‘Flaming June: The Making of an Icon’, Leighton House Museum, 12 Holland Park Rd, London, W14, until 2nd April 2017
What an exciting exhibition this is! Leighton’s iconic painting Flaming June has come back to the house where it was painted and not only that it is reunited with the other works that Leighton included in what was to be his last showing of work at the Royal Academy’s Summer Exhibition because he died in January 1896.
If that were not enough on its own we are even more spoilt because it is being shown alongside other works (thanks to loans from private collections and the Metropolitan Museum of Art) that he showed at that year’s Summer Exhibition.
Frederic, Lord Leighton (1830-96), was one of the leading artists of his day and between 1878 and his death was President of the Royal Academy. Although not particularly well received at the exhibition Flaming June has become justly famous – its history is fascinating as this exhibition reveals – and is on loan from the Ponce Museum of Art in Puerto Rico.
Thanks to the April 1895 photograph showing Flaming June and it’s fellow works before they were submitted to the Royal Academy it has been possible to give now an idea of what visitors on a studio open day would have seen.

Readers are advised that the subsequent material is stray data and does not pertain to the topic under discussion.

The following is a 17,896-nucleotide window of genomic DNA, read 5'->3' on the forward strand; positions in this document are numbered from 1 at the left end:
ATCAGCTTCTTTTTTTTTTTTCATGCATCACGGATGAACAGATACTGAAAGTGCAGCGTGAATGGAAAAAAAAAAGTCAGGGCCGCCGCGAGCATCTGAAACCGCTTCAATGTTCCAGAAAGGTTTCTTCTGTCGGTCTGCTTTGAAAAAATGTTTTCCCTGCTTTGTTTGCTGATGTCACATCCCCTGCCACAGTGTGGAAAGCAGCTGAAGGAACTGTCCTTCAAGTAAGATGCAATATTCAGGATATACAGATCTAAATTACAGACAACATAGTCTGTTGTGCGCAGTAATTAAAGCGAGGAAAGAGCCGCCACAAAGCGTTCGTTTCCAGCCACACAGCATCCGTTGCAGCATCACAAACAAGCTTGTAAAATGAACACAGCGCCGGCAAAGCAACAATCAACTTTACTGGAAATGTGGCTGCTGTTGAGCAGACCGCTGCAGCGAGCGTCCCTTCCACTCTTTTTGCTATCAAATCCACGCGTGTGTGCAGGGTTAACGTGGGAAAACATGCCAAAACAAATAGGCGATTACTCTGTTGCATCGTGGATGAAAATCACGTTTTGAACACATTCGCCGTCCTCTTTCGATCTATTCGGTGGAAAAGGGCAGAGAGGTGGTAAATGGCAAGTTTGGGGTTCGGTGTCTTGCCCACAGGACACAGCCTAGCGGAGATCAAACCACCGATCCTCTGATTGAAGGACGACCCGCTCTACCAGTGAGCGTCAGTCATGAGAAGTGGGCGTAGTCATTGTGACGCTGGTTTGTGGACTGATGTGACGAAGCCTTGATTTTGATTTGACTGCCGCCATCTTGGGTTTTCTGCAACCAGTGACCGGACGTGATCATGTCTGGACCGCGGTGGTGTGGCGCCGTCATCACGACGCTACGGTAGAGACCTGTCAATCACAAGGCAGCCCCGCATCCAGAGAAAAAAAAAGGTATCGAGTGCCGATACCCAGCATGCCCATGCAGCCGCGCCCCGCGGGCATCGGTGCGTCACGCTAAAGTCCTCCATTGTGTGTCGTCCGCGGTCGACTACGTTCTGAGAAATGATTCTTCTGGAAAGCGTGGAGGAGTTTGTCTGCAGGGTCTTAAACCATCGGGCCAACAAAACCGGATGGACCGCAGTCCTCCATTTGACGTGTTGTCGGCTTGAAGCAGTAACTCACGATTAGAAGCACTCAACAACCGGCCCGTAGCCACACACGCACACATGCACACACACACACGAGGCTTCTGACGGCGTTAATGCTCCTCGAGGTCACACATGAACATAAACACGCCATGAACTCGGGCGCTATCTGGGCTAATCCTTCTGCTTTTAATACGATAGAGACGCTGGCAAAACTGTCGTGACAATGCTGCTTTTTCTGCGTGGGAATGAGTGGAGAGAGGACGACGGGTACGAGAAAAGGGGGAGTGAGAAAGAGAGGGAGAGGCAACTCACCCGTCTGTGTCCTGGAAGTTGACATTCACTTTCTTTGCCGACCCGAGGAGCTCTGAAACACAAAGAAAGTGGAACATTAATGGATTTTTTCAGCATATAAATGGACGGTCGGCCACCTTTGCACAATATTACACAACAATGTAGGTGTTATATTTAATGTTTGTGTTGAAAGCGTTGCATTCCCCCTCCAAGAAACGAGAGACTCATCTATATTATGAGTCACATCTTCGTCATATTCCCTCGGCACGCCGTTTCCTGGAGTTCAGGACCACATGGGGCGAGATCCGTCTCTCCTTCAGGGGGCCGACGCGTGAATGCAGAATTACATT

Leighton House’s senior curator, Daniel Robbins, sums it up saying: “I am delighted that over 125 years on we can reunite these five paintings created by Leighton in the home and studio he cherished. This exhibition will be a chance for visitors to look more closely into this final body of work with Flaming June as its centrepiece and consider afresh Leighton’s achievements as an artist. I am extremely grateful to those who have loaned the works to us for the exhibition and to those who helped us track down the paintings held in private collections.”
Open daily except Tuesdays, 10am – 5.30pm but check for opening times over the holiday period.